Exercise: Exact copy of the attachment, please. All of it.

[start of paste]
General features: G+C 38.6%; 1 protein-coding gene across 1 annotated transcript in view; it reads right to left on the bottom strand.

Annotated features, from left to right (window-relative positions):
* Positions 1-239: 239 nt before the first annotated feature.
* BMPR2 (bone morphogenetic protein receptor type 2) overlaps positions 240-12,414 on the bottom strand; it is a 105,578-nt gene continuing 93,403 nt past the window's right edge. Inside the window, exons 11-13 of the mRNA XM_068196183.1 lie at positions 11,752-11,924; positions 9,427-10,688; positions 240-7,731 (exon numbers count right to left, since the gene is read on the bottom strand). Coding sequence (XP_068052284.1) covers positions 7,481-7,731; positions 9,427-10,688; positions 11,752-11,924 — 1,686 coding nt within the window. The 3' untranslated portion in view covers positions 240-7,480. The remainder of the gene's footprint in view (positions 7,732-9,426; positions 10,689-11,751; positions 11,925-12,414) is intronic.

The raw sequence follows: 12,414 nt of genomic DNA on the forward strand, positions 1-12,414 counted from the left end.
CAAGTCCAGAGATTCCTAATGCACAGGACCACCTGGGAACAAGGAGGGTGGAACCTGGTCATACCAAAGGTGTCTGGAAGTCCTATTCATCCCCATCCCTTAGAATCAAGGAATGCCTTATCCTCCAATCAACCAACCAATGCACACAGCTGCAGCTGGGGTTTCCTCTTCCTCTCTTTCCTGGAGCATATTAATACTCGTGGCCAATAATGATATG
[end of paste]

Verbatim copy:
General features: G+C 38.6%; 1 protein-coding gene across 1 annotated transcript in view; it reads right to left on the bottom strand.

Annotated features, from left to right (window-relative positions):
* Positions 1-239: 239 nt before the first annotated feature.
* BMPR2 (bone morphogenetic protein receptor type 2) overlaps positions 240-12,414 on the bottom strand; it is a 105,578-nt gene continuing 93,403 nt past the window's right edge. Inside the window, exons 11-13 of the mRNA XM_068196183.1 lie at positions 11,752-11,924; positions 9,427-10,688; positions 240-7,731 (exon numbers count right to left, since the gene is read on the bottom strand). Coding sequence (XP_068052284.1) covers positions 7,481-7,731; positions 9,427-10,688; positions 11,752-11,924 — 1,686 coding nt within the window. The 3' untranslated portion in view covers positions 240-7,480. The remainder of the gene's footprint in view (positions 7,732-9,426; positions 10,689-11,751; positions 11,925-12,414) is intronic.

The raw sequence follows: 12,414 nt of genomic DNA on the forward strand, positions 1-12,414 counted from the left end.
CAAGTCCAGAGATTCCTAATGCACAGGACCACCTGGGAACAAGGAGGGTGGAACCTGGTCATACCAAAGGTGTCTGGAAGTCCTATTCATCCCCATCCCTTAGAATCAAGGAATGCCTTATCCTCCAATCAACCAACCAATGCACACAGCTGCAGCTGGGGTTTCCTCTTCCTCTCTTTCCTGGAGCATATTAATACTCGTGGCCAATAATGATATG